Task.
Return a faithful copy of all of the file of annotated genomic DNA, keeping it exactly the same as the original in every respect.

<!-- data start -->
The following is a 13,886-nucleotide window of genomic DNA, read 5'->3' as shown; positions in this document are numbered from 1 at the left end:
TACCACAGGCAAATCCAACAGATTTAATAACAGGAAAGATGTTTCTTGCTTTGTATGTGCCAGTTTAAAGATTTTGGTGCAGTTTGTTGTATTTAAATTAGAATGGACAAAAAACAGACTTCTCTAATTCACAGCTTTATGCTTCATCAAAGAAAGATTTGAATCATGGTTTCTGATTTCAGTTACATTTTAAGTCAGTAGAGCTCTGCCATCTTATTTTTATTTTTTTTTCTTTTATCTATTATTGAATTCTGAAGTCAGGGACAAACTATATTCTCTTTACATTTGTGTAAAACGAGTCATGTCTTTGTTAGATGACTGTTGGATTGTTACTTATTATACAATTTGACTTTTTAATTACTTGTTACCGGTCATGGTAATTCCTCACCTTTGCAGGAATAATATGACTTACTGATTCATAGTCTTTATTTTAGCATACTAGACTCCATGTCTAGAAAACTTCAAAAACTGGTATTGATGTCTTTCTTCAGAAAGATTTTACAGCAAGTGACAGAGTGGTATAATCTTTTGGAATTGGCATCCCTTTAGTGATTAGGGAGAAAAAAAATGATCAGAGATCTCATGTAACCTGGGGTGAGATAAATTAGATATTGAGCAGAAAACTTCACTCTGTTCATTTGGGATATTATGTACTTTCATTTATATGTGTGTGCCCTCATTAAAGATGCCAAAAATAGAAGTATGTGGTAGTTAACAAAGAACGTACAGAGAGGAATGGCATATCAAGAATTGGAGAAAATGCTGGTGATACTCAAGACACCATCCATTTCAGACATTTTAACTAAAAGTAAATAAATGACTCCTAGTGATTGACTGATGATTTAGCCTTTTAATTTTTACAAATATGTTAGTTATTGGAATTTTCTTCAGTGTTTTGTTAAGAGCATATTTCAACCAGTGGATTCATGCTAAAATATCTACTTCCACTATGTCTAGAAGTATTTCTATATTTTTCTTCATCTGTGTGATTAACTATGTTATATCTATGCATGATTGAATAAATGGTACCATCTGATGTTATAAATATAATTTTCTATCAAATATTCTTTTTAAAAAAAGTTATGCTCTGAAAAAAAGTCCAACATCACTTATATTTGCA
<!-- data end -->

The following is a 13,886-nucleotide window of genomic DNA, read 5'->3' as shown; positions in this document are numbered from 1 at the left end:
TACCACAGGCAAATCCAACAGATTTAATAACAGGAAAGATGTTTCTTGCTTTGTATGTGCCAGTTTAAAGATTTTGGTGCAGTTTGTTGTATTTAAATTAGAATGGACAAAAAACAGACTTCTCTAATTCACAGCTTTATGCTTCATCAAAGAAAGATTTGAATCATGGTTTCTGATTTCAGTTACATTTTAAGTCAGTAGAGCTCTGCCATCTTATTTTTATTTTTTTTTCTTTTATCTATTATTGAATTCTGAAGTCAGGGACAAACTATATTCTCTTTACATTTGTGTAAAACGAGTCATGTCTTTGTTAGATGACTGTTGGATTGTTACTTATTATACAATTTGACTTTTTAATTACTTGTTACCGGTCATGGTAATTCCTCACCTTTGCAGGAATAATATGACTTACTGATTCATAGTCTTTATTTTAGCATACTAGACTCCATGTCTAGAAAACTTCAAAAACTGGTATTGATGTCTTTCTTCAGAAAGATTTTACAGCAAGTGACAGAGTGGTATAATCTTTTGGAATTGGCATCCCTTTAGTGATTAGGGAGAAAAAAAATGATCAGAGATCTCATGTAACCTGGGGTGAGATAAATTAGATATTGAGCAGAAAACTTCACTCTGTTCATTTGGGATATTATGTACTTTCATTTATATGTGTGTGCCCTCATTAAAGATGCCAAAAATAGAAGTATGTGGTAGTTAACAAAGAACGTACAGAGAGGAATGGCATATCAAGAATTGGAGAAAATGCTGGTGATACTCAAGACACCATCCATTTCAGACATTTTAACTAAAAGTAAATAAATGACTCCTAGTGATTGACTGATGATTTAGCCTTTTAATTTTTACAAATATGTTAGTTATTGGAATTTTCTTCAGTGTTTTGTTAAGAGCATATTTCAACCAGTGGATTCATGCTAAAATATCTACTTCCACTATGTCTAGAAGTATTTCTATATTTTTCTTCATCTGTGTGATTAACTATGTTATATCTATGCATGATTGAATAAATGGTACCATCTGATGTTATAAATATAATTTTCTATCAAATATTCTTTTTAAAAAAAGTTATGCTCTGAAAAAAAGTCCAACATCACTTATATTTGCA